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Stopping future Grenfells requires more than a change of mindset

WORTHY as Dame Judith Hackitt’s interim conclusions on the Grenfell fire tragedy are, it will take more than a “culture shift” to stop such crimes happening again.

Hackitt argues that regulatory changes will “not be sufficient unless we can change the culture away from one of doing the minimum required for compliance to one of taking ownership and responsibility.”

There are echoes here of Nick Clegg’s plea to bankers to remember they didn’t live in a “social vacuum” but were part of society, of David Cameron’s injunction to Starbucks to “wake up and smell the coffee” on tax avoidance and of Ed Miliband’s dream of a “responsible capitalism.”

The bankers who crashed the economy in 2008 and continued to reward themselves with seven-figure bonuses afterwards were not unaware that there were ordinary people out there who might need an NHS or an affordable place to live or a state-funded school for their kids. They just didn’t care very much.

Starbucks bosses didn’t expect their tax avoidance to be popular with the public at large — only with their shareholders.

And Miliband was slapped down directly by Google chief Eric Schmidt when he told the IT giant it was “wrong” to dodge its own responsibilities to the public purse. Schmidt pointed out dryly that Google simply maximised profits within a legal international framework.

The “mindset of doing things as cheaply as possible and passing on responsibility for problems and shortcomings” that Hackitt so ably identifies is no accident. It didn’t emerge because the people charged with renovating Grenfell Tower happened to be lazy, cowardly or irresponsible.

It is a logical consequence of a “chain of confusion” in which jobs and responsibilities are outsourced to a bewildering variety of companies.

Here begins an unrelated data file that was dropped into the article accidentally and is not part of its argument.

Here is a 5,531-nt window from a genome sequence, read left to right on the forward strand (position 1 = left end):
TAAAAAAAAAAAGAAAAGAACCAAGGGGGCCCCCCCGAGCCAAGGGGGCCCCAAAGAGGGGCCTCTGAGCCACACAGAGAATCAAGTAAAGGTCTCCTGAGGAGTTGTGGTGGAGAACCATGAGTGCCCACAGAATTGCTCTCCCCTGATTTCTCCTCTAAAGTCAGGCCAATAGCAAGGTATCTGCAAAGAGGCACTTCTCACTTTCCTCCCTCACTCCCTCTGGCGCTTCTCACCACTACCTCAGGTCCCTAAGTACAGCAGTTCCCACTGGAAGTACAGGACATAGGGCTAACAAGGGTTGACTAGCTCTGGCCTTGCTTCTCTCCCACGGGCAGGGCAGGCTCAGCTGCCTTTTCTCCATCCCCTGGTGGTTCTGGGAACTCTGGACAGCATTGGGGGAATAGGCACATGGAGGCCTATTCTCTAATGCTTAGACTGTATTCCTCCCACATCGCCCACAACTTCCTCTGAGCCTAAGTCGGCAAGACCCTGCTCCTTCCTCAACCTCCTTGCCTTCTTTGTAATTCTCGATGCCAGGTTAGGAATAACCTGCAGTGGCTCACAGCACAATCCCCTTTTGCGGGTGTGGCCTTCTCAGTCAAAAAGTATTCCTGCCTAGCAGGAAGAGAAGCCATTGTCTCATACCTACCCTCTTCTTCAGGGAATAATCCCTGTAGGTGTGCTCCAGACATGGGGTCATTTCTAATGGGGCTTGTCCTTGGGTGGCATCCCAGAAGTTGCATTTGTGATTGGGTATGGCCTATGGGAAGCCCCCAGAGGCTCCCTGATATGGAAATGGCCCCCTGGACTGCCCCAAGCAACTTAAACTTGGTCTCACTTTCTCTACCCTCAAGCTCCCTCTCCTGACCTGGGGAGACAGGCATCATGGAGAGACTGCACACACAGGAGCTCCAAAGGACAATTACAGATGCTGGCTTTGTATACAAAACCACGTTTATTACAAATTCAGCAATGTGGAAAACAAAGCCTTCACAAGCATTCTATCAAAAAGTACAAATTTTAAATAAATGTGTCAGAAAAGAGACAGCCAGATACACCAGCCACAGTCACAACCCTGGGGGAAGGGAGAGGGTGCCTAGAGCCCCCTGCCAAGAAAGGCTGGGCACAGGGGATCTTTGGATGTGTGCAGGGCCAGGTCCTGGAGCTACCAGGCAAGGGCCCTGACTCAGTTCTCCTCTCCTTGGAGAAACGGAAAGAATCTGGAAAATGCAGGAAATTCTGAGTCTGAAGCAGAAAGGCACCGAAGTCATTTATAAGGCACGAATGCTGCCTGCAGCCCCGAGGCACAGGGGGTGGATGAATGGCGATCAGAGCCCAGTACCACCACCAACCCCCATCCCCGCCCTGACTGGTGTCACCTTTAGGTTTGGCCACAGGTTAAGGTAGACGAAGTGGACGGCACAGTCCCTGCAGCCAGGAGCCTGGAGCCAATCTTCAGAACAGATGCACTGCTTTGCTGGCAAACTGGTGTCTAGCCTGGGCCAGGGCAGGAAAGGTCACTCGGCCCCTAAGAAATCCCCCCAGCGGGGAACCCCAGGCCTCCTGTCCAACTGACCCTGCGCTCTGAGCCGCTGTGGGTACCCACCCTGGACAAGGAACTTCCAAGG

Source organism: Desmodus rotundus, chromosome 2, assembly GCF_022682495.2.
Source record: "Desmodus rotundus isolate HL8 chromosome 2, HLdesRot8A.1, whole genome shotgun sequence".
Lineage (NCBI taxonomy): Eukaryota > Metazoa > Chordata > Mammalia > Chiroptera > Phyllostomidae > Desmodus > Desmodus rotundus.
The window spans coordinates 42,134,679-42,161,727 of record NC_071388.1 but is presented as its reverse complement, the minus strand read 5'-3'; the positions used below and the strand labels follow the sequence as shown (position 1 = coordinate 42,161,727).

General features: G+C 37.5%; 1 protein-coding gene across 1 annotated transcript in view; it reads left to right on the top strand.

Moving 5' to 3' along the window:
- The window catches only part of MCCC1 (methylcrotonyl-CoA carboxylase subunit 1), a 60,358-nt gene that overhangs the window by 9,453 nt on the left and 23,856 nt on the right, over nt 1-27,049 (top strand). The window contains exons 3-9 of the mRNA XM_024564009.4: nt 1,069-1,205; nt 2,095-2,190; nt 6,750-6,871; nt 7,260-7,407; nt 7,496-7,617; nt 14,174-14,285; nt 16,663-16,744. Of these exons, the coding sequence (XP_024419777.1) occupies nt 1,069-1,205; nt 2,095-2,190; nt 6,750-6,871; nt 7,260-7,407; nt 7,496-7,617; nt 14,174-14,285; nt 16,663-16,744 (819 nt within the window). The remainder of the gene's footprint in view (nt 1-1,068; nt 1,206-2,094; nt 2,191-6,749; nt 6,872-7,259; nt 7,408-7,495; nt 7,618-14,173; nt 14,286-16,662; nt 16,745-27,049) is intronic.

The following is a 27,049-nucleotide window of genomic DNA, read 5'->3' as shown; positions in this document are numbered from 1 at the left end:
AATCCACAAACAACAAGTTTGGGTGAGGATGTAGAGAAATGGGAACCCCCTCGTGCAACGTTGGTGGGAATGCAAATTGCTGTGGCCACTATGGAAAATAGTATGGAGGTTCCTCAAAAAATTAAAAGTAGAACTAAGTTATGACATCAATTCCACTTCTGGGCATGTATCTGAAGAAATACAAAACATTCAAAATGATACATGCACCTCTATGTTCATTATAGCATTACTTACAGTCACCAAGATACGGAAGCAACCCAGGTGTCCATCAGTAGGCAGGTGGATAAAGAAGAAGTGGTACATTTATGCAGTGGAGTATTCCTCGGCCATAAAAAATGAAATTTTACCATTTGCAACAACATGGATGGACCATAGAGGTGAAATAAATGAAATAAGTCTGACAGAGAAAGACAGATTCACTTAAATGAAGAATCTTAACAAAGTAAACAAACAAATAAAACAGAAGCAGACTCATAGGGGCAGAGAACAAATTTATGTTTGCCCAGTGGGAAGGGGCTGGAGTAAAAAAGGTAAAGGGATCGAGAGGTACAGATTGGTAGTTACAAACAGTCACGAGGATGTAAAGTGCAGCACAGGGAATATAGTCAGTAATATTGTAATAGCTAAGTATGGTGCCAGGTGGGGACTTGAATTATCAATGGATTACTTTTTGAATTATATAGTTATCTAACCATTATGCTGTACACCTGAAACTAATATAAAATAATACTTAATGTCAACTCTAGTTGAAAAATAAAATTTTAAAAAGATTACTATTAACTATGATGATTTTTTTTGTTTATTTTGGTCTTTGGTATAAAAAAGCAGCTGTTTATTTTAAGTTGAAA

This is done deliberately to minimise accountability — both to residents and to workers — and maximise profit.

Construction union Ucatt, now part of Unite, did a great deal of research into how “umbrella companies” are used to allow firms to avoid their responsibility to employ workers on proper terms and conditions.

Reputable high-street brands from Apple to Topshop are implicated in global supply chains where their costs are kept low by sweatshop conditions imposed on workers by companies further up the chain, companies whose names won’t ring bells with shoppers and whose behaviour can be disowned whenever it hits the headlines.

The outsourcing in our public services likewise enables staff to be shunted onto worse pay and conditions, generally with dire consequences for service users. Authorities hunt for the cheapest bid, and how the bidder makes that price work for its shareholders is its business alone.

Grenfell was a preventable disaster. We know this, because the residents had repeatedly complained about the fire risk to the building.

We know that cuts to fire brigades have seen over a quarter of fire safety officers axed since 2010 and that safety inspections have fallen by a similar degree.

Diane Abbott was right at the Labour Party conference to blame “deregulation of fire standards and inspection, privatisation and outsourcing” for this corporate manslaughter in North Kensington.

Jeremy Corbyn was right to say that “those who manage public-sector housing must be made democratically accountable.”

This means a publicly run social housing programme, investment in our fire brigades, tougher building regulations and a drive to bring services back in-house across the board.

It means serious penalties, including prison sentences, for managers whose reckless race for profit costs lives.

A change in culture, yes, but a legally and socially enforceable change involving new legislation, the empowerment of communities through a revival of meaningful local democracy and the empowerment of workers through their trade unions so those who spot corner-cutting and unsafe practices can speak out.


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